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Ten Things to Do With $1,000 (Plus 21 More)

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If you’ve suddenly come upon $1,000 you didn’t have the day before, you may get the urge to celebrate. $1,000 doesn’t open many new opportunities to you these days, but there are a number of options. Kiplinger has published a special with 37 ways to invest $1,000, but I have a few suggestions of my own.

Savings Options

1. Start or increase your emergency fund. Am emergency fund is there to help you cover expenses when some unplanned event interrupts your income stream, and the best emergency fund is tiered.

2. Open a high-yield savings account. Set aside the $1,000 for a future spending goal, like a vacation or a new car. Keeping this money investing as much as possible while still “liquid” will allow you to access the cash when the time is right.

Debt reduction options

3. Send $1,000 directly to your credit card with the highest interest rate. If you have credit card debt, sending an extra payment of $1,000 will save you lots of interest down the road. This isn’t a very exciting option, because it’s hard to “feel” the benefit of saved expenses over time, but it is worthwhile.

4. Pay off your mortgage faster. If you own a home, it’s likely you also have a mortgage. If your lender doesn’t penalize you, consider sending $1,000 as an extra payment. Many people have goals to be debt-free. A mortgage is debt, so any debt reduction plan must consider the mortgage.

5. Reduce your student loan debt. This month, I again increased my monthly payment to my student loan debt. This student loan is currently the only debt I have, and I no longer qualify for a tax reduction for paying student loan interest. It is in my best interest to get rid of this debt as soon as possible. An extra $1,000 can make a significant dent in my student loan, and it might for you, as well.

Investing options

6. Invest in a Roth IRA. If your income doesn’t disqualify you, you can invest up to $5,000 in a Roth IRA. This type of account allows you to take advantage of low tax rates today. The earnings on the money invested will grow tax-free, and you’ll be able to withdraw your earnings without penalty after you’re 59.5 years old.

7. Invest in the total stock market. Whether or not you have investments, the Vanguard Total Stock Market Index (VTSMX) is a good option for long-term investing. This low-cost index fund tracks the stock market index, which is one of the best possible investments over time. Many people try to beat the performance of this index and most fail. In order to qualify for the investment, you will need to invest a minimum of $3,000, so you may need to use your new $1,000 to help save for your initial investment.

8. Invest in your children’s education. If you have children and you want as many educational opportunities available to them as possible, you may want to consider a 529 college savings plan. 529 plans are run by states and offer some tax incentives when the investments are used for education-related expenses.

Charitable giving

9. Give the $1,000 to a cause with importance and meaning to you. Tax deductions should only be considered an ancillary benefit rather than the primary driver for contributing to a non-profit organization. Finding an unexpected $1,000 creates a perfect opportunity for sharing your good fortune with those who need it more than you.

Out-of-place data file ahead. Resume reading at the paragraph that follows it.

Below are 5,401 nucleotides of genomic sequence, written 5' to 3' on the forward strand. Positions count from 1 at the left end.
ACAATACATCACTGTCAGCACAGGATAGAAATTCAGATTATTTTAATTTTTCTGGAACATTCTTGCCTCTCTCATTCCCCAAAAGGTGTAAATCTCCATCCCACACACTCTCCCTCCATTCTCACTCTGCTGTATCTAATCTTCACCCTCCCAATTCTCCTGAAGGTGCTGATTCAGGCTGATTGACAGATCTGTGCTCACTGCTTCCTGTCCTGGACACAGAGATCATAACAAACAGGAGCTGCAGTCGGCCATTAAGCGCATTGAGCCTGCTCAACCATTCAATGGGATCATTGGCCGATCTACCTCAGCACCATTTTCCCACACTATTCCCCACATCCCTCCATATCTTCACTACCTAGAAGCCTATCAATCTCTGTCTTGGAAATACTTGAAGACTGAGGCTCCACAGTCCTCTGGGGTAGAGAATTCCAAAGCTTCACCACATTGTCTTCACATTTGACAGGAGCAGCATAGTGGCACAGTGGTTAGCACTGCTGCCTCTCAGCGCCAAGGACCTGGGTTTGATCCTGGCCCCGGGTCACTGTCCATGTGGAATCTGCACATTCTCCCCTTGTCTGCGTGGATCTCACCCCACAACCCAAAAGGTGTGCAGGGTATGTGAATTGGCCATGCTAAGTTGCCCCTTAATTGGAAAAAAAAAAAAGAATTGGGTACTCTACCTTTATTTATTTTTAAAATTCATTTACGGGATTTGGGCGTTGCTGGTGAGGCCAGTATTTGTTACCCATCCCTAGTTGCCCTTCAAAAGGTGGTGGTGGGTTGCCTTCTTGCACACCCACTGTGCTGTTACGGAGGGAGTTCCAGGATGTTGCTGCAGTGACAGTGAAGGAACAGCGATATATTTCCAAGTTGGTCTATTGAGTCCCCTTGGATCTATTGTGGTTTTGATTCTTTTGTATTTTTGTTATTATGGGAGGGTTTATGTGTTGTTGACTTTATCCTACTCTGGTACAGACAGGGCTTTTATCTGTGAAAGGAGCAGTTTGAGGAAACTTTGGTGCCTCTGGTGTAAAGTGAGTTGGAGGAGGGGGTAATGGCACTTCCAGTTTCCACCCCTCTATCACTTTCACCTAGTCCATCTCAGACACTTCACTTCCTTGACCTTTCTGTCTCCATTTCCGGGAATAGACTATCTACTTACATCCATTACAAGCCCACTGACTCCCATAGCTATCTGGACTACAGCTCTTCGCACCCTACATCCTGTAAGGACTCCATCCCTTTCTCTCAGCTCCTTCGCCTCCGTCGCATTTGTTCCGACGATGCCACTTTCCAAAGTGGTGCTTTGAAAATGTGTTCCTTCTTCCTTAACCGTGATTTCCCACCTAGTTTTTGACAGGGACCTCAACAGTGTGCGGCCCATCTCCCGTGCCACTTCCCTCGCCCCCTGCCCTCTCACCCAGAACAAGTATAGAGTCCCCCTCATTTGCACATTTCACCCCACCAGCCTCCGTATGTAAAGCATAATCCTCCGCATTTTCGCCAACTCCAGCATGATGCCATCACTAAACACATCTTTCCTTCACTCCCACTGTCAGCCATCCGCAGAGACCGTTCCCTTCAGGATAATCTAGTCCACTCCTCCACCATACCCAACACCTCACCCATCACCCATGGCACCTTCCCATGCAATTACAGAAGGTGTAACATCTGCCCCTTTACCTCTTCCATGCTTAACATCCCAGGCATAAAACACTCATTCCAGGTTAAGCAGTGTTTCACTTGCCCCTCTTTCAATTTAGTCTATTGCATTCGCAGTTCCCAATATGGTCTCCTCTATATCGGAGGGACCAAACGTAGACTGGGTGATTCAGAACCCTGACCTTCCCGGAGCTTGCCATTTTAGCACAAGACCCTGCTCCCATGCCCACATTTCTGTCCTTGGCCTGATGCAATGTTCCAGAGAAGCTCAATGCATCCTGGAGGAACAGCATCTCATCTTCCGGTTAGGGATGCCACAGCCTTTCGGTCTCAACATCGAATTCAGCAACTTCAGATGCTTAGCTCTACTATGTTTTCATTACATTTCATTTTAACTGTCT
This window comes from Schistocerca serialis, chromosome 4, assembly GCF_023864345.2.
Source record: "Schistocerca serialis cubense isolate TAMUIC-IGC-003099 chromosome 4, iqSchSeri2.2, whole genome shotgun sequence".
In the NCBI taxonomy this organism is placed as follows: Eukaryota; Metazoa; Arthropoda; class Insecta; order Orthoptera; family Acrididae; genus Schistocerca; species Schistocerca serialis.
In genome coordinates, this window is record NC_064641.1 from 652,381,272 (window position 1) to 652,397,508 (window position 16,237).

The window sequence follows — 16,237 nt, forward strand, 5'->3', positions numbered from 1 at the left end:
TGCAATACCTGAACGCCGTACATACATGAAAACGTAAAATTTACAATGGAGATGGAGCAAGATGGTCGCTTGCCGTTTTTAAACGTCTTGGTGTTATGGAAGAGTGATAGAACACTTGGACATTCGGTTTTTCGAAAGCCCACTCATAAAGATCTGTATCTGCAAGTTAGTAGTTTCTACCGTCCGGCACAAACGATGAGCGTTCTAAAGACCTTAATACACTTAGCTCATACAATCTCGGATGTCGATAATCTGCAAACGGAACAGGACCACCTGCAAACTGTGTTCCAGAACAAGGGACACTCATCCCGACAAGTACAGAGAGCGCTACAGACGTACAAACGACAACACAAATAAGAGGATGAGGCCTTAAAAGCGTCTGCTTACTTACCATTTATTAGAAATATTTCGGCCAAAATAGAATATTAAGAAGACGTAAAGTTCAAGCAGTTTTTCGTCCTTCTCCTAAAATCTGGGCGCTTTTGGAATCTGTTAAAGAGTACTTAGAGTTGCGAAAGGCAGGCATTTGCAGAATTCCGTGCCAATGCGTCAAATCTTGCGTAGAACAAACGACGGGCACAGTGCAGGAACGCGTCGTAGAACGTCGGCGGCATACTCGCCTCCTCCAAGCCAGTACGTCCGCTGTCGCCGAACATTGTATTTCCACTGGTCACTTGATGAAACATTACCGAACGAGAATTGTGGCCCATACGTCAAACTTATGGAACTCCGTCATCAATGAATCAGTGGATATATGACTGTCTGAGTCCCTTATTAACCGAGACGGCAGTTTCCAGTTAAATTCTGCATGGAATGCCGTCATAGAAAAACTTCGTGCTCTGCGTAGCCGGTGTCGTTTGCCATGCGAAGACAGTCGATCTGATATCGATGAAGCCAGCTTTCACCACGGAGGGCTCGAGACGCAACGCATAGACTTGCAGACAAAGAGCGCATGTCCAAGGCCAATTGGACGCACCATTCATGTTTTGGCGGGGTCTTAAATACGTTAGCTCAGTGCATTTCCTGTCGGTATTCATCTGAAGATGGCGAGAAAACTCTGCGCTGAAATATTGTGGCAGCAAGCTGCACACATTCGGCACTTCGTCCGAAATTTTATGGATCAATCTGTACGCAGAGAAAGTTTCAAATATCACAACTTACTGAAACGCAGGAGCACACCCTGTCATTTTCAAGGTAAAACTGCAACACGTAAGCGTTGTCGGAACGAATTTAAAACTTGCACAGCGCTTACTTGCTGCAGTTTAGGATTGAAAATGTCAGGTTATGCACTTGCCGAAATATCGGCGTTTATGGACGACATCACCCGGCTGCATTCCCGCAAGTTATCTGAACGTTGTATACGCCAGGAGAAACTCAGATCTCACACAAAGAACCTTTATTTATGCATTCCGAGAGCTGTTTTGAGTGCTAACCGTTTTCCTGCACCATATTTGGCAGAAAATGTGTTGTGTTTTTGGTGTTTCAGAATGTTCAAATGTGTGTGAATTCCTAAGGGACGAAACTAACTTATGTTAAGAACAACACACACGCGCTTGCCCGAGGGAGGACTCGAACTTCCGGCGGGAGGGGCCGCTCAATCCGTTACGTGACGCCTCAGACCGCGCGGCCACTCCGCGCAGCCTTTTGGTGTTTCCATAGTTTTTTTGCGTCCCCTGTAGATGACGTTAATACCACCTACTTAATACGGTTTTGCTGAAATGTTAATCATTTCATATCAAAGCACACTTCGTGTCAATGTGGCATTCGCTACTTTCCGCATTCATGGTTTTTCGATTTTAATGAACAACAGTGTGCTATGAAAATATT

Treat yourself

10. If you’re in a good shape from a financial perspective, don’t neglect yourself and your family. While buying things might not affect your long-term happiness, deprivation of things that make you happy in the short-term can increase long-term frustration.

The above ten options are probably some of the most popular choices for taking advantage of unexpected income. The above is my list. Kiplinger’s list, which I mentioned above, contains 21 suggestions, many for savvier investors. Here is the magazine’s full set of suggestions, although I can’t agree with every tip.

  1. Buy bonds that stay a step ahead of inflation, like TIPS.
  2. Buy mutual funds with low minimums like HDPMX and HABDX.
  3. Buy low-cost individual stocks with good potential, like COT, FXRE, and Q.
  4. Use ETFs to buy the total stock market, such as VIT, BND, and VT.
  5. Subscribe to stock newsletters.
  6. Hire a career coach.
  7. Hire a fee-only financial planner.
  8. Add flood or liability coverage to your homeowner’s insurance policy.
  9. Save for college with a 529 plan.
  10. Add more to your Roth IRA.
  11. Buy devices that allow you to utilize solar energy.
  12. Play golf for three days.
  13. Buy a 42-inch LCD high definition television.
  14. Buy a high definition camcorder.
  15. Buy a new energy-efficient refrigerator.
  16. Buy a new energy-efficient washer.
  17. Travel to New York and buy your tickets far in advance.
  18. Get a portable power generator.
  19. Stock your wine cellar.
  20. Buy a bicycle, freeing you from the cost of gas and earning you exercise.
  21. Help the poor by buying a “well kit.”

What $1,000 Can Still Do, Kiplinger Magazine

Updated January 12, 2018 and originally published September 15, 2008.

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About the author

Luke Landes is the founder of Consumerism Commentary. He has been blogging and writing for the internet since 1995 and has been building online communities since 1991. Find out more about Luke Landes and follow him on Twitter. View all articles by .

{ 1 comment… read it below or add one }

avatar 1 Anonymous

I’ve actually run into this question. I earned a little more than $1k this summer with an online business, but had to shut it down. Don’t know what to do with it. Ideally, I’d like to reinvest it into a new online business and roll into bigger profits in the future.

But that is easier said than done…

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